Kamrup district (Assamese: কামৰূপ জিলা) is an administrative district in the state of Assam in India, named after Kamarupa, by which present Assam state and its adjoining areas are known in ancient times. The district, however, is now a part of Lower Assam, with unique culture and Kamrupi language, sharing the same with Nalbari and Barpeta, as being part of undivided Kamrup in 1980s.
The administrative district of Kamrup was first constituted from the western portion of the Ahom kingdom that the British acquired following the Treaty of Yandaboo of 1826. The western boundary of this district, the Manas River, had been the western boundary of the Ahom kingdom since 1682. The eastern boundary of this district was the Barnadi river, the Mughal-Ahom boundary first delineated in the Treaty of Asurar Ali of 1639. After 1826 the British administered the newly acquired regions via two commissioners: the Senior Commissioner who administered the "North-East of Rangpur" (largely the undivided Goalpara) in addition to the newly acquired region between Manas river and Biswanath; and the Junior Commissioner, who administered the region to the east of Biswanath. In March 1833 the British established district administration in the region west of the Dhansiri river, with the Kamrup district originally envisaged as two separate districts among 3 others: the six parganas largely co-terminus with present-day Barpeta and Nagarberra; and the twenty parganas in the north and six duars in the south. Each district were to be administered by a Principal Assistant, deputed by a Junior Assistant. But due to a paucity of funds, the six pargana region had only a Junior Assistant, and by 1836, the Kamrup district acquired its "undivided" form and name. After the independence of India in 1947 the "undivided" Kamrup district was further divided into the present Barpeta (1983), Nalbari (1985), Kamrup Metropolitan (2003) districts with the remaining portion retaining the name Kamrup.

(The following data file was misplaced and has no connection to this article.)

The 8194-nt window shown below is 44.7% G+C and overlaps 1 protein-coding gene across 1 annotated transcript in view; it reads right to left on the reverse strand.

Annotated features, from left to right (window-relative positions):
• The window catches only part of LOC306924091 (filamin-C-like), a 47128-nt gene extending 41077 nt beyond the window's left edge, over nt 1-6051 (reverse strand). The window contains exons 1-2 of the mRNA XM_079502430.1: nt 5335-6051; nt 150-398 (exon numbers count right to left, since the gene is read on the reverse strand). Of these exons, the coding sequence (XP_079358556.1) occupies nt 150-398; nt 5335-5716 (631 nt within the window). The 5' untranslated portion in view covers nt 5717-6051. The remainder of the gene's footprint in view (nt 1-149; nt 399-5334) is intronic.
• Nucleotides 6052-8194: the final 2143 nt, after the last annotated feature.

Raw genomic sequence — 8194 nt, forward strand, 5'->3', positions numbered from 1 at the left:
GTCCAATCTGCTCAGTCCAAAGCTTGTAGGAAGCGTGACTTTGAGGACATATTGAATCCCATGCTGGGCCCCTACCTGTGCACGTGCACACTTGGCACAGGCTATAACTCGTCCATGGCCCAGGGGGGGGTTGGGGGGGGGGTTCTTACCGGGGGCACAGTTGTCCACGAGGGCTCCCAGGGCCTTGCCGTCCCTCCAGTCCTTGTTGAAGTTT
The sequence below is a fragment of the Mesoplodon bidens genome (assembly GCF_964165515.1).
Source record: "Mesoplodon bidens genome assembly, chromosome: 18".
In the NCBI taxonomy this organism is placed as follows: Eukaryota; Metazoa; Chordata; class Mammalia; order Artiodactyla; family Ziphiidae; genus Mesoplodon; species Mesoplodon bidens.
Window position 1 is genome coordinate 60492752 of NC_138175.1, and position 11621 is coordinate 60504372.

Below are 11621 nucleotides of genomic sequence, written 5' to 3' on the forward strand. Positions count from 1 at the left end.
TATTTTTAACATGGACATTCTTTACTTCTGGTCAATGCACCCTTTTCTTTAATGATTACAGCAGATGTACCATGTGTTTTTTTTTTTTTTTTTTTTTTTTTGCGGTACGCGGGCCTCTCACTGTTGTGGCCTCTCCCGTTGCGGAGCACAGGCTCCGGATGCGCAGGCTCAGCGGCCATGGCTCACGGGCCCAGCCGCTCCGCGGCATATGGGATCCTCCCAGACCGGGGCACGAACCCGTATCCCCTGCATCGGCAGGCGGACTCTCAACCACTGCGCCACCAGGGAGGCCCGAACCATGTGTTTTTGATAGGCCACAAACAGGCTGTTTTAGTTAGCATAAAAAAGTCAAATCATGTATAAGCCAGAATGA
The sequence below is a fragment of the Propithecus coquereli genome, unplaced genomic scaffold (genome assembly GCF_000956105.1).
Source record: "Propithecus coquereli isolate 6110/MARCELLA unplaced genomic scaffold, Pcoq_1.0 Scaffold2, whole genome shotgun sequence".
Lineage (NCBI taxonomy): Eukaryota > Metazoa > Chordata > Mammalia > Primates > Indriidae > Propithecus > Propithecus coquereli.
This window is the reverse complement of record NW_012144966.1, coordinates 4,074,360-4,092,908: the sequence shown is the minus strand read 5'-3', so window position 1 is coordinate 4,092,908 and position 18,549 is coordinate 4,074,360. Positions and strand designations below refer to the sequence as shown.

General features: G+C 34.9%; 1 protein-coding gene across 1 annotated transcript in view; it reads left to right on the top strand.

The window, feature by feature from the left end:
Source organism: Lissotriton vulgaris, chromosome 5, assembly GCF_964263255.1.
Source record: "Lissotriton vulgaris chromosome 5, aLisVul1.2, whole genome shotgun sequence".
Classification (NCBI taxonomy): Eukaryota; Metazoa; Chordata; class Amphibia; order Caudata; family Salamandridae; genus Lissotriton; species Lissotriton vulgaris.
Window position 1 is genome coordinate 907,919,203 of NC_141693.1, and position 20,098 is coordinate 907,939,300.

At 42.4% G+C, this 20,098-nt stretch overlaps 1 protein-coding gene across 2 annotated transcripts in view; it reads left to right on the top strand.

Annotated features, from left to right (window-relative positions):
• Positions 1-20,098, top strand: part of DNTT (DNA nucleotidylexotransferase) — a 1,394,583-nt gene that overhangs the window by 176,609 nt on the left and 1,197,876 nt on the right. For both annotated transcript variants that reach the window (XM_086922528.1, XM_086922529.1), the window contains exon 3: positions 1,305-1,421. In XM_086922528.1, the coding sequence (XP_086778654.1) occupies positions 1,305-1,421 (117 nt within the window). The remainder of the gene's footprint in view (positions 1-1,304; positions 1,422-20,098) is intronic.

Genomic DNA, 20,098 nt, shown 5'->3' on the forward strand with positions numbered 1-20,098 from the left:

The history of the (undivided) Kamrup district dates backs to the 4th century under Kamarupa Kingdom. The capitals of Varman Dynasty and Pala Dynasty namely Pragjyotishpura and Durjaya were in Kamrup, whereas the capital of the Mlechchha dynasty was in the (undivided) Darrang district.
Medieval times seen the period when Kamrup became battleground of different scrambling western and eastern powers. Banikanta Kakati says: